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The Quill (Character Education)

Character Education Click on the MEDIA ITEMS below for more information


Character Education

CHARACTER is the ultimate aim in all education. It is one of the fundamental aims to be achieved which our high school has established.

At Pennsylvania Avenue High School we want, to be sure, to turn out trained minds and to develop brains filled with information. We want this mental training to be so flexible that it can be adapted to the demands which life will make upon it. We want this knowledge so ordered that it can be brought out for useful application when it is needed in life. But we want also to develop men and women of such moral fiber that they can safely be trusted with the power that mental training will give them. However, training minds is almost as dangerous an act as scattering fire arms—in the hands of the morally strong nothing but good can come of it; in the hands of the morally weak it can do endless damage.

Good schools do train character. We talk of the "Harvard type of man," the "Bryn Mawr type of woman." When we do, we mean something more than that the person has, acquired a body of information and has gone through a certain process of mental training. We mean an individual in whom the character qualities that identify his college have been duplicated. Each individual of our recently instituted high school of Cumberland is therefore challenged to exemplify such character qualities that society may talk of the Pennsylvania Avenue High School type of man or woman.

Whence do these qualities come? To some extent from the curriculum, of course. Science has taught the application of knowledge. History has taught that the forces for good are those that have molded the progress of civilization. The ancient and modern languages have contributed characteristics which are due to the keen minds of the centuries.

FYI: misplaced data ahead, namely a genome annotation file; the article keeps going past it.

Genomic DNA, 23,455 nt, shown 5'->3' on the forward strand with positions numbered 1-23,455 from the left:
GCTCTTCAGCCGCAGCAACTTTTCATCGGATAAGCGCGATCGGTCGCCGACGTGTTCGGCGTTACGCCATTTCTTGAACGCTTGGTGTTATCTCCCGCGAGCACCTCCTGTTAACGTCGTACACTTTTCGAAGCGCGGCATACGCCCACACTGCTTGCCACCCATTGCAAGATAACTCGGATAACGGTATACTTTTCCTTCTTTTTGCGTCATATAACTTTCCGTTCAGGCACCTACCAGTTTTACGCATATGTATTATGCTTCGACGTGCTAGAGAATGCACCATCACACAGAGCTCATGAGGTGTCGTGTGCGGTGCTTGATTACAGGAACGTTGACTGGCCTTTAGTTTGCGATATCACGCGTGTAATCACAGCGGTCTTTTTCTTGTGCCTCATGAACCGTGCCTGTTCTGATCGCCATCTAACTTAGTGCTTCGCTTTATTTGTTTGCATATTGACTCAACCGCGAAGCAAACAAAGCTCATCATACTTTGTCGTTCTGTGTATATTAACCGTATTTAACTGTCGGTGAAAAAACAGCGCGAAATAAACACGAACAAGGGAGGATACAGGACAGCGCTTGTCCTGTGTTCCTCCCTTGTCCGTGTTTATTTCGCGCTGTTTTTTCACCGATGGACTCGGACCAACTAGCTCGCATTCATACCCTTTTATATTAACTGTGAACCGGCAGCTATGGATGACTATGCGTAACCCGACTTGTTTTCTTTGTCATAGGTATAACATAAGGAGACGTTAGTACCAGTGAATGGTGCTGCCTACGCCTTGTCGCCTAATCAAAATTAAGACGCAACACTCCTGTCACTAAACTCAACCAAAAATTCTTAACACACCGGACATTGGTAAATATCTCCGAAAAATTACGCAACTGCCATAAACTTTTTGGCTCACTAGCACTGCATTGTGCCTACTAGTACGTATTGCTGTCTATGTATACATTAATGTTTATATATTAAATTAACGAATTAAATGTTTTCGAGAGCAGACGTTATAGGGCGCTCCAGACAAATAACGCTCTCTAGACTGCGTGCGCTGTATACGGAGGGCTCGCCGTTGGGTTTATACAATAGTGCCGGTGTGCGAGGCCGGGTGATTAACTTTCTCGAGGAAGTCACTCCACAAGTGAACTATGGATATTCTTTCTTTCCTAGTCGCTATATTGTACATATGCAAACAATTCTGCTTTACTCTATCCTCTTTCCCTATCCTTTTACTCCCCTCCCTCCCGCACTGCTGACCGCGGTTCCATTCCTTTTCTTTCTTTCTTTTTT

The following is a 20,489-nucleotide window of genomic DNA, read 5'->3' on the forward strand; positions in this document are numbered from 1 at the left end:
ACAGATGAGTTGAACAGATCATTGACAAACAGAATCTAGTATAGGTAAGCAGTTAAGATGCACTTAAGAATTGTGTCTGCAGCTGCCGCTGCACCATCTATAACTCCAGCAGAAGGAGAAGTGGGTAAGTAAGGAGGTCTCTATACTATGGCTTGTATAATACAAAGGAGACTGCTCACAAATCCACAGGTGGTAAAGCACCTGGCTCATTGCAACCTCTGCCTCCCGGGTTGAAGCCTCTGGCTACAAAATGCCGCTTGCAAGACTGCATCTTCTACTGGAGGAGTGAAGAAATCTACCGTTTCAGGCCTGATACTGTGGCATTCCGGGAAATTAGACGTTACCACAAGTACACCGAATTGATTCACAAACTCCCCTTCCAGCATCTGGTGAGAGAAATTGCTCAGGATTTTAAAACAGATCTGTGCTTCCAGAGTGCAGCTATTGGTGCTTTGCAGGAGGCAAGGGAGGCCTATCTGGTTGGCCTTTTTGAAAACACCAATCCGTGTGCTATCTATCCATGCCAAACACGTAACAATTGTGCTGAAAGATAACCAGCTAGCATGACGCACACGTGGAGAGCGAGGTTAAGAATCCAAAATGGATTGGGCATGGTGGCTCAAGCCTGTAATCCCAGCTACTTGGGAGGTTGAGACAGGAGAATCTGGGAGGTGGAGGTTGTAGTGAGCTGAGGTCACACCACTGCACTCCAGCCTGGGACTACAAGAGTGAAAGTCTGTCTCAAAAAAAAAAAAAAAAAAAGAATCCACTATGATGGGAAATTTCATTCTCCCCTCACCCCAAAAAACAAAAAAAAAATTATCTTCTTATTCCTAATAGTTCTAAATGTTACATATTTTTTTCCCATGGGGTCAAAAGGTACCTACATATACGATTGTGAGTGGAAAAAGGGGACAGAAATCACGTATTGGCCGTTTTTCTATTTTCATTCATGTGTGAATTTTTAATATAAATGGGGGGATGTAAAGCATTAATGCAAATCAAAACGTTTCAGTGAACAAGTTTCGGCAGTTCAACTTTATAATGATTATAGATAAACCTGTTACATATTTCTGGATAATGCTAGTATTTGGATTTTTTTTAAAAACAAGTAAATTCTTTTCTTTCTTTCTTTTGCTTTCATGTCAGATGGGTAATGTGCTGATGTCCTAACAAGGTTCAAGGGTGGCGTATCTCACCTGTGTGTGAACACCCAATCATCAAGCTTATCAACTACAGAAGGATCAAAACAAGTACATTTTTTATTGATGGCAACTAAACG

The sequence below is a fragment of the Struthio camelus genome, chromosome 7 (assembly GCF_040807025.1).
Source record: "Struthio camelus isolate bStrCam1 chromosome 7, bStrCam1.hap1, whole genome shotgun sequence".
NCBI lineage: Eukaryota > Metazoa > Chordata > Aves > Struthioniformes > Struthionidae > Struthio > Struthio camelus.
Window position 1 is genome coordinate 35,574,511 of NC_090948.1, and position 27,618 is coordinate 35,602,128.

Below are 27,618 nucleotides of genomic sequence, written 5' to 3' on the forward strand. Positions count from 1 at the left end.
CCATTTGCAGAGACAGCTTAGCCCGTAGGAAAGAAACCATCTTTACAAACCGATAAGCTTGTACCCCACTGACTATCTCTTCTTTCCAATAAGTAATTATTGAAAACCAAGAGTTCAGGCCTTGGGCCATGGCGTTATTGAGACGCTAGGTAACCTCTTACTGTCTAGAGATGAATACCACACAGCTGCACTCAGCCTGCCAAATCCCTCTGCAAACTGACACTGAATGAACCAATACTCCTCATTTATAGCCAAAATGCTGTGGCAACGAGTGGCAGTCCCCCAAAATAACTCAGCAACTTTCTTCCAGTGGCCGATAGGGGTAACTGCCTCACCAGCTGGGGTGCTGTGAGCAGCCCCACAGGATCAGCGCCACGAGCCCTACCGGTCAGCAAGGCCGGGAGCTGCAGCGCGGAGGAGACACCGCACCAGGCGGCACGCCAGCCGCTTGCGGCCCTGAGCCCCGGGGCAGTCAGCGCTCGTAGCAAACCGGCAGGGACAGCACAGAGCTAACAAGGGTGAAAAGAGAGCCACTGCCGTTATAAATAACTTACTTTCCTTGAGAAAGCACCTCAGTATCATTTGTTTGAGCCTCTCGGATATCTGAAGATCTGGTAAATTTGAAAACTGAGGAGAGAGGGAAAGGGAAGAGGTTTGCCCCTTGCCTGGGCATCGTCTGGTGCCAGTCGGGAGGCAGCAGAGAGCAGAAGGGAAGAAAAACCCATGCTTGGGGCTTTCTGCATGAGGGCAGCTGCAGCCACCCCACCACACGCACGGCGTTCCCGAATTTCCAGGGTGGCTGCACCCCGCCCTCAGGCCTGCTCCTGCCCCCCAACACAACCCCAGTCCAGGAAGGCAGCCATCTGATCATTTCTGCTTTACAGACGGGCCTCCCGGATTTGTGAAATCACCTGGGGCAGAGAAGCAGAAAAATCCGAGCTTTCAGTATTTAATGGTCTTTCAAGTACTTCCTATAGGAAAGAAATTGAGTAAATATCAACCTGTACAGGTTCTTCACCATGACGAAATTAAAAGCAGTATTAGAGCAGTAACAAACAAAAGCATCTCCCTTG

But it is primarily not the subject of study that builds character. The essential factors lie outside of the content matter of the educational program. The continuous contact with strong and upright men and women who compose the faculties, contribute toward character education. The traditions of all good schools have inculcated a reverence for the ideals that have made them great. Contact with fellow students have developed ambitions, contact with other schools in athletics and other contests have developed pride and self confidence. All these and many other elements help to build up the qualities that make for a graceful adjustment of the individual to the demands of society and thus round out a strong character.


Page #:

Pennsylvania Avenue High School, Cumberland, senior class.


Collection Location:
South Cumberland Library

Original Size:
26 cms x 20 cms

Printer: J. P. Bell, Lynchburg, Va.

School yearbooks; Cumberland (Md.)--Genealogy.

Cumberland, (Md.), 1928

Western Maryland Regional Library
100 South Potomac Street
Hagerstown, Maryland 21740

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